3. In the NT, the same truth is taught. Jesus comes to save “His people from their sins” (Matt. 1:21). The book of Titus says of the Christ that He “gave himself for us, that he might redeem us from all iniquity, and purify unto himself a peculiar people, zealous of good works” (2:14); Peter repeats it, “But ye are a chosen generation, a royal priesthood, an holy nation, a peculiar people; that ye should shew forth the praises of him who hath called you out of darkness into his marvelous light, which in time past were not a people, but are now the people of God: which had not obtained mercy, but now have obtained mercy. (I Pet. 2:9-10). Jesus is our Shepherd, our gracious Lord and King.

    2. Since they are friends they dwell together. Again, this is a recurring theme in Scripture, both OT and NT. Business associates do not dwell together in love, but friends, fathers and sons, husbands and wives, they do.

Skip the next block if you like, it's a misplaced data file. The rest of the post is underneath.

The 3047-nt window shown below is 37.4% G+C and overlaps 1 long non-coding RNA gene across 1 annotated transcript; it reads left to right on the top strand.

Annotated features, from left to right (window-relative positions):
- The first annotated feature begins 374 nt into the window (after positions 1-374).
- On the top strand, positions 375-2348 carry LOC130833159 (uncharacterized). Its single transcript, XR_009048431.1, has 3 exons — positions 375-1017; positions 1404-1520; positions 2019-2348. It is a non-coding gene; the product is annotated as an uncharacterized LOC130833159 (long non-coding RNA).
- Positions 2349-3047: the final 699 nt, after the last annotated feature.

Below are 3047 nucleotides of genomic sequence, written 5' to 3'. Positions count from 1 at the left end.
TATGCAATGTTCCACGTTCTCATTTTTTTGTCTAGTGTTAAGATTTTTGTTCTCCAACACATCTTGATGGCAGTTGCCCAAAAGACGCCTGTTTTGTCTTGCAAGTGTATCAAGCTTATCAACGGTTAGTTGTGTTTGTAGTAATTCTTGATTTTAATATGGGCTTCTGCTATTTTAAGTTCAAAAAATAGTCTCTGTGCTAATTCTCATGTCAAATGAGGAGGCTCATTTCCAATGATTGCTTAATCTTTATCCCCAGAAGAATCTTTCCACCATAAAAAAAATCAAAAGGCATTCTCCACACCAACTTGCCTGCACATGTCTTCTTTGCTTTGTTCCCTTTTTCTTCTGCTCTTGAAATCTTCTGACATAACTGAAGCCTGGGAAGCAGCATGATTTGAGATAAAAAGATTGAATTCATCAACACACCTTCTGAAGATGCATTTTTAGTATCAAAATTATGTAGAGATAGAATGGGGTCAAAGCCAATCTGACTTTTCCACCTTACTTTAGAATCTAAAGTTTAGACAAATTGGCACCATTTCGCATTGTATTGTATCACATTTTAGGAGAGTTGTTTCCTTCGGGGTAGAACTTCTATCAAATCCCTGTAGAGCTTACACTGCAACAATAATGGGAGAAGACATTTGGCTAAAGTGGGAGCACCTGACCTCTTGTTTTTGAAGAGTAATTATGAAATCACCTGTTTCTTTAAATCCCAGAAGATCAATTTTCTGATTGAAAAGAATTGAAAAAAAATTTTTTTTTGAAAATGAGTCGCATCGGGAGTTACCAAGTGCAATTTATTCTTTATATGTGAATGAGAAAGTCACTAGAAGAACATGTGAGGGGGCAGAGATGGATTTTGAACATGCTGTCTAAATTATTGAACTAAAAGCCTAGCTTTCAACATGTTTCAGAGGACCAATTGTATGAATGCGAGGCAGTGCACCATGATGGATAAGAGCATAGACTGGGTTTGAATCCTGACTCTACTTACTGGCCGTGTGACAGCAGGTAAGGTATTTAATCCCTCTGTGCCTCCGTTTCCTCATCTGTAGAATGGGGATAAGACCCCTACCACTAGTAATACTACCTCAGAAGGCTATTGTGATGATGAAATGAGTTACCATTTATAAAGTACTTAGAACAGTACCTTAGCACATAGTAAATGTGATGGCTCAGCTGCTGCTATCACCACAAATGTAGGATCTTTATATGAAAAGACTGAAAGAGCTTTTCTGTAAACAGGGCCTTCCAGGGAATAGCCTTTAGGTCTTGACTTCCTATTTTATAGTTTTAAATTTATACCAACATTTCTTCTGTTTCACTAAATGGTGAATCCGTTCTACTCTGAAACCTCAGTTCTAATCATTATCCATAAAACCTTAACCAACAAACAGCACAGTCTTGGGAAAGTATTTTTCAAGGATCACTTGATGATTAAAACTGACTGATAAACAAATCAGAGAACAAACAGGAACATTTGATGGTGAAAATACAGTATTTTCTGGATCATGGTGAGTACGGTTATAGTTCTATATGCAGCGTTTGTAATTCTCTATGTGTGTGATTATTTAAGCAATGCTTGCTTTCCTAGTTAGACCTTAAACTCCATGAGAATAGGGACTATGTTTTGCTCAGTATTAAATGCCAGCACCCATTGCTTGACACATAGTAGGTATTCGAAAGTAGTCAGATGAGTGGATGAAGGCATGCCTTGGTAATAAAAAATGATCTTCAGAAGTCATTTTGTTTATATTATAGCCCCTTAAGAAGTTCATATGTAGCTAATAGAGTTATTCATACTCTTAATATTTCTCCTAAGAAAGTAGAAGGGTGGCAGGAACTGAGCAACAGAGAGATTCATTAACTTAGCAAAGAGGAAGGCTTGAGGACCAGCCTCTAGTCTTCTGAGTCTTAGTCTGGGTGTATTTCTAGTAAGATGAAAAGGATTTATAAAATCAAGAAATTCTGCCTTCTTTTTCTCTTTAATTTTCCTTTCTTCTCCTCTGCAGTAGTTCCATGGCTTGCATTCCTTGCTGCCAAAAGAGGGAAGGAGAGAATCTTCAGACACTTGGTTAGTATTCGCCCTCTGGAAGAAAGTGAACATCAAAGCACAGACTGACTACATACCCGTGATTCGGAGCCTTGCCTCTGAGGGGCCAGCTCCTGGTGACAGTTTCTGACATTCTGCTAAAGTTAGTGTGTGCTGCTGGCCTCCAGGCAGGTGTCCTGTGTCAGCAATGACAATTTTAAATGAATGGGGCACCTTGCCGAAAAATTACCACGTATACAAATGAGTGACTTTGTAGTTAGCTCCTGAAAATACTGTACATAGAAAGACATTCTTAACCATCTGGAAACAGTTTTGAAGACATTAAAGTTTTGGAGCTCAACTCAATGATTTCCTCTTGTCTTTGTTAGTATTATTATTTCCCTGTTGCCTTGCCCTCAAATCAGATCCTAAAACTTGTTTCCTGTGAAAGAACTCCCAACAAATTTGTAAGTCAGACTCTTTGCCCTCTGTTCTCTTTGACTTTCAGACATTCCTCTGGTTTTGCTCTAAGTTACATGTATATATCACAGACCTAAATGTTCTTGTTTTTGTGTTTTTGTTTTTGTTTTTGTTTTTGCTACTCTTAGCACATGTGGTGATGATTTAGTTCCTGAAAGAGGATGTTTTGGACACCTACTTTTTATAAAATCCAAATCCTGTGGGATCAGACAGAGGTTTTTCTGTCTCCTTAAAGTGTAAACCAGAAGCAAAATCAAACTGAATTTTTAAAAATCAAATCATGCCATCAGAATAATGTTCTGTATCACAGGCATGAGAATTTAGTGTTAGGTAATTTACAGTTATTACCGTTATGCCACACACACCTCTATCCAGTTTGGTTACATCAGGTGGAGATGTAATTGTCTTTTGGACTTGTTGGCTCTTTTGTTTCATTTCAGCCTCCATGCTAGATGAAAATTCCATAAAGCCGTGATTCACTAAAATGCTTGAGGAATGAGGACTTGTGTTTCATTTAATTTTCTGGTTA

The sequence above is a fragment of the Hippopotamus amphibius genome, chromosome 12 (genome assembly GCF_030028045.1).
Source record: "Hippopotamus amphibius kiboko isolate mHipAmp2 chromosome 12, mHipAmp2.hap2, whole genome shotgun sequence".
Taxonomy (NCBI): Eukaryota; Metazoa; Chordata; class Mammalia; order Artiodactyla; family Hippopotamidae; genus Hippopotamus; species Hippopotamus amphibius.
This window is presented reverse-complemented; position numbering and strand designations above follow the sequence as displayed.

1. In the beginning, God created His people, Adam & Eve, & He made them a home, the Garden.

        1. God made them in His own image, so that they reflected some of God’s perfections. He made them in knowledge, so that they knew the true God in love, they had a deep, personal knowledge of their Creator. He made them in holiness, so that in body and soul they were devoted to God; it was their daily delight to serve God and to worship Him and devote all things to God’s glory. And He made them in righteousness so that they lives were in perfect harmony with the perfect and good will of their God.

        2. And, He came to them in the cool of the evening, after their day’s work was done, and He walked with them and talked with them. God spoke to Adam and Eve about the wonders of His love, and they responded by loving Him.

        3. And when in foolishness and rebellion they sinned against Him and hid from Him, because they had chosen friendship with the devil, God sought them and promised to restore that friendship by making them enemies of the devil and of his seed through the coming seed of the woman.